Tom Hanks is not talking to a basketball named Wilson this time and I haven’t seen any cute UPS type commercials like there were after the Cast Away. Captain Phillips was a more serious movie and it was made after real events. A real Captain Phillips was really steering an ocean going container ship carrying much needed food and water to Africa. It was attacked by Somali pirates and boarded. The movie starts out introducing you to lives on both sides. We see Captain Phillips saying goodbye to his wife as he boards a plane to go to Oman to captain the boat. We see the Somali people and how they are forced to be pirates. The movie does not waste a lot of time showing you background, it jumps right to the actual attack. The Container ship repels the first attempt but when the one boat comes back they successfully board the container ship, largely due to a malfunctioning fire hose that was supposed to keep the little boat away. What I found interesting is that there were only 4 Somali pirates and they were not that bright. But they had automatic weapons. If the container ship had even a couple of guns they might have staved off the attack. When the little boat gets close and hooks it’s ladder to the ship I kept thinking why don’t they go and repel boarders. The people who lived in castles did it all the time. Somebody puts up a ladder, you push them and the ladder off. Once boarded Captain Phillips misleads the pirates, tricks them, tells them the ship is broken etc. The Pirates were not the brightest. I think the Somali Pirates should use this movie as a training film for what not to do when hijacking a ship. When the Somali pirates took Captain Phillips in the lifeboat it got very real for me. I remembered watching this lifeboat and hearing about the Navy Seals and their 3 shots fired simultaneously and how much praise they got for their accuracy. In the movie when they rescue Captain Phillips it wasn’t like in a Sylvester Stallone movie where they pounce around all macho. Tom Hanks did an excellent job of being in shock. He couldn’t speak, he was on the verge of crying. He made you feel his distress. I give him high praise for conveying that emotion effectively. Come on down and check this DVD out from KPL.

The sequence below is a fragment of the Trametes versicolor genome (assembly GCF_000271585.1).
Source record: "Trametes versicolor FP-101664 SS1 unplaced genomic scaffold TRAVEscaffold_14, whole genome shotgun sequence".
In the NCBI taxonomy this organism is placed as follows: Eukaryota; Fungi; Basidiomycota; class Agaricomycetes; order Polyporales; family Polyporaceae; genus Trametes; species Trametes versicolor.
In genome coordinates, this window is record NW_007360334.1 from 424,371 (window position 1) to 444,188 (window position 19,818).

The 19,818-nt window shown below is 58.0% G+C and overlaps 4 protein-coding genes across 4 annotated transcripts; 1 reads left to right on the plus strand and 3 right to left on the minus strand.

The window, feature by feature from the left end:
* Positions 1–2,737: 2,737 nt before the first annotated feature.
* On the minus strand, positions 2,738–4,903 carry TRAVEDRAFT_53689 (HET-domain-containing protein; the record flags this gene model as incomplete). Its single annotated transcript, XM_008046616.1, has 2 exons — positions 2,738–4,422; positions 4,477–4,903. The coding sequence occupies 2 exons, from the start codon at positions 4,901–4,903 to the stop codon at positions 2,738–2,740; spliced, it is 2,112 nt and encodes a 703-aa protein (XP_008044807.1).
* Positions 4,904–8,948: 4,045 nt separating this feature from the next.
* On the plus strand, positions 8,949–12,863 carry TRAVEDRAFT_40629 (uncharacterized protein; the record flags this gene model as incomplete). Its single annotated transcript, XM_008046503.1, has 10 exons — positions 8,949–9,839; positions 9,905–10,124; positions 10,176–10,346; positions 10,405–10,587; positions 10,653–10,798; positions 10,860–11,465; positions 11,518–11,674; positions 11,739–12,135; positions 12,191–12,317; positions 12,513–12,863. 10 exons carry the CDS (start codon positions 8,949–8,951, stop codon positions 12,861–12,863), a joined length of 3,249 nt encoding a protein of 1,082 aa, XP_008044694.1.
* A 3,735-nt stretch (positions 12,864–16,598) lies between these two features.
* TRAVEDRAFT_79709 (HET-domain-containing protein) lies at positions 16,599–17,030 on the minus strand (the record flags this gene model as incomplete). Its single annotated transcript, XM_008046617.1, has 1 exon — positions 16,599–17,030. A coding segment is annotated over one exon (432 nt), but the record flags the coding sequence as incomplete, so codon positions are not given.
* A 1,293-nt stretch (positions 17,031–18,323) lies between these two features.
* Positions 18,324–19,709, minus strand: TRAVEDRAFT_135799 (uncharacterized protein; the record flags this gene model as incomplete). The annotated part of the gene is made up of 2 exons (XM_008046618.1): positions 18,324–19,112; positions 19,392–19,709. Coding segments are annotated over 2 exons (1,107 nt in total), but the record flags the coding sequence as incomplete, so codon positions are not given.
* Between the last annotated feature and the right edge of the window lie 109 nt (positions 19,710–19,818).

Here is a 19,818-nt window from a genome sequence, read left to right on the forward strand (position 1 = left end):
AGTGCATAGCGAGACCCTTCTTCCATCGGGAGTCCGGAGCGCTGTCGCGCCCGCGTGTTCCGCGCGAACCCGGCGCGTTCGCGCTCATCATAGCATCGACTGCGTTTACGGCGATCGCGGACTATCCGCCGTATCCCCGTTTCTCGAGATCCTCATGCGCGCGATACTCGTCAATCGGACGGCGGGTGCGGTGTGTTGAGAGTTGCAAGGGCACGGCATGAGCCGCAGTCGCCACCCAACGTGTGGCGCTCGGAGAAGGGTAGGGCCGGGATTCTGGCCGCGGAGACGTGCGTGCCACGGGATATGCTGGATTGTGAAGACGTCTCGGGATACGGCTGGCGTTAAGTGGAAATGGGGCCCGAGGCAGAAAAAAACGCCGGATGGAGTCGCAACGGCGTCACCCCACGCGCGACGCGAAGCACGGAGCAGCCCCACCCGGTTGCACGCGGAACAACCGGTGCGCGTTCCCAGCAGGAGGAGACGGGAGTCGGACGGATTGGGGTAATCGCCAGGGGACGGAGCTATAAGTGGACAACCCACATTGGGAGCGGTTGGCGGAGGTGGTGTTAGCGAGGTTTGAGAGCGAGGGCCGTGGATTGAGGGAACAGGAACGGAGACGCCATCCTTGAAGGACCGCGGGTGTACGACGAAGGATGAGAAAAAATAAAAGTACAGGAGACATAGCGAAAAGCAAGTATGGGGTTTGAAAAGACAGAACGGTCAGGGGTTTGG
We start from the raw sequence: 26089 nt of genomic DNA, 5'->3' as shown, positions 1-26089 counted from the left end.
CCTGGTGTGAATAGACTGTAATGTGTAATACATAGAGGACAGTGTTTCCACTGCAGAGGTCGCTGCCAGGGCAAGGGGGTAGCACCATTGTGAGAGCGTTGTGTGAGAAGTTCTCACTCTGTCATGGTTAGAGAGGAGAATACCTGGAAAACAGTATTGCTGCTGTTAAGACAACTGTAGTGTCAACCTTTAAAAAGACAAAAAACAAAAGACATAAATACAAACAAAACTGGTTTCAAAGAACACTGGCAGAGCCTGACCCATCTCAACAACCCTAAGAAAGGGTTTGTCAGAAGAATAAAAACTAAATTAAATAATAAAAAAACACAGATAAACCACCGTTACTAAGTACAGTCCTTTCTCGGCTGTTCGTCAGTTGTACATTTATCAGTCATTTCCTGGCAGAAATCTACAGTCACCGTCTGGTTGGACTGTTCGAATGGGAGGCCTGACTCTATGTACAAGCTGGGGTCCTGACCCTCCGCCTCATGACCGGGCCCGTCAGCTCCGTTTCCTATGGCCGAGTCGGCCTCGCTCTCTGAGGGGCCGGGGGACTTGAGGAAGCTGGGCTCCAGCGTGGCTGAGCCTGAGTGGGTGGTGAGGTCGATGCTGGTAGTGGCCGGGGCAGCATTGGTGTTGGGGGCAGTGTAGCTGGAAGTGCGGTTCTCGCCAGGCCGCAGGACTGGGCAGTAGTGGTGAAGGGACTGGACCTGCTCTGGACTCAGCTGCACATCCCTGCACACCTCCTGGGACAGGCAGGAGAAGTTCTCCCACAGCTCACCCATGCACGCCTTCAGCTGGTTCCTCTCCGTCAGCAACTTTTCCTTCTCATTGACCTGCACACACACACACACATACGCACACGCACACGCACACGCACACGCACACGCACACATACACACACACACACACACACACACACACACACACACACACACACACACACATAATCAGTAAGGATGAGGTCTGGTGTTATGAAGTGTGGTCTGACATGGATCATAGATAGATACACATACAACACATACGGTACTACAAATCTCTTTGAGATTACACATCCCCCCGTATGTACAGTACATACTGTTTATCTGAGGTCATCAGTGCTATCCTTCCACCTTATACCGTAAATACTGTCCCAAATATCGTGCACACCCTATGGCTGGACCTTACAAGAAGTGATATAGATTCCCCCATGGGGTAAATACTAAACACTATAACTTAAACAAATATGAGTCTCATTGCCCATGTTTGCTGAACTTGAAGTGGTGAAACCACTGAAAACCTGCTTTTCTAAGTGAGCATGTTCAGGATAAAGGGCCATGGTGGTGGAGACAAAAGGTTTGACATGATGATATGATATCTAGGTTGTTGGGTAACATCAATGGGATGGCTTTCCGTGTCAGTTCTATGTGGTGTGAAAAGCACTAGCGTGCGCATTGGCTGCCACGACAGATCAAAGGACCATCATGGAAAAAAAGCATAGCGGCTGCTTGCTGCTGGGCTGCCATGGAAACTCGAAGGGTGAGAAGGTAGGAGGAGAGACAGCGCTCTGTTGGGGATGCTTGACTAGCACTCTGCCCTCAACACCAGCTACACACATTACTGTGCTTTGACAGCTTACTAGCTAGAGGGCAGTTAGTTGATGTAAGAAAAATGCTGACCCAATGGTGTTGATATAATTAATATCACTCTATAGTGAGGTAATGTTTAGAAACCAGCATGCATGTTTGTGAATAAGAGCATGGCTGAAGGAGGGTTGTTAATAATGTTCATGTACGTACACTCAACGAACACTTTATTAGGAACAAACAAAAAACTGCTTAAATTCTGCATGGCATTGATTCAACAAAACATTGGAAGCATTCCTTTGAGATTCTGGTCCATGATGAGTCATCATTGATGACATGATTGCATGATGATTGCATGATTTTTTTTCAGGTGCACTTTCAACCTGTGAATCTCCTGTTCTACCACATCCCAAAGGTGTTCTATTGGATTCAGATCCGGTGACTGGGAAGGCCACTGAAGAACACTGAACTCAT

Set in Yokohama Japan prior to the 1964 Tokyo Summer Olympics, this animated story of passionate students fighting for the preservation of a beloved school building slated for demolition parallels the romantic story of two young teens and the mysterious history that binds them together. The film will appeal to all ages but teens and tweens may be its biggest audience. Maudlin and sweet, From Up On Poppy Hill can be viewed with either the original Japanese or the English language version.
From Up on poppy hill
This is heart wrenching film from Swedish director Jan Troell focuses on one woman’s tumultuous life as a psychologically and physically abused wife and mother who momentarily escapes her domestic torment by picking up a camera—an instrument of creativity and documentation that she uses as a means for both personal expression and as a gateway to escape her unforgiving life. Shot with exquisite cinematography, Everlasting Moments takes the viewer on an anguished ride through the minefield of Maria Larsson’s troubled life—one defined by her amazing strength and fortitude in the face of heartbreak and disappointment. As bleak as her prospects are, Maria (brilliantly portrayed by Maria Heiskanen) discovers that there are moments, sublime in their ephemerality, when she and her alcoholic husband face the obstacles of war, poverty and hunger together and tenderly. Troell has masterly rendered a humane portrait of a family struggling to survive in pre-WWI Sweden, with the centerpiece constituted by Maria’s endless capacity for grace, forgiveness and persistence.
Reader’s Advisory is a term that librarians use to describe the act of linking similar titles together so that readers are exposed to authors and titles that possess comparable thematic or stylistic qualities. This is the first installment of a film version of that kind of process of suggestion. It’s not scientifically based and so absorb these lists with a grain of salt.
• Liked Goodfellas, try Miller’s Crossing
• Liked Charulata, try Everlasting Moments
• Liked The Truman Show, try Real Life
• Liked Drive, try Taxi Driver
• Liked Eternal Sunshine of the Spotless Mind, try Petulia
• Liked Last Year at Marienbad, try Memento
• Liked The Ice Storm, try Ordinary People
• Liked Groundhog Day, try Being There
• Liked Take Shelter, try Repulsion
• Liked Il Postino, try Amelie
• Liked E.T, try Super 8
• Liked Doubt, try The Silence
• Liked Mad Men (series), try The Hour (series)
• Liked Paper Moon, try The Last Picture Show
• Liked Harold and Maude, try Delicacy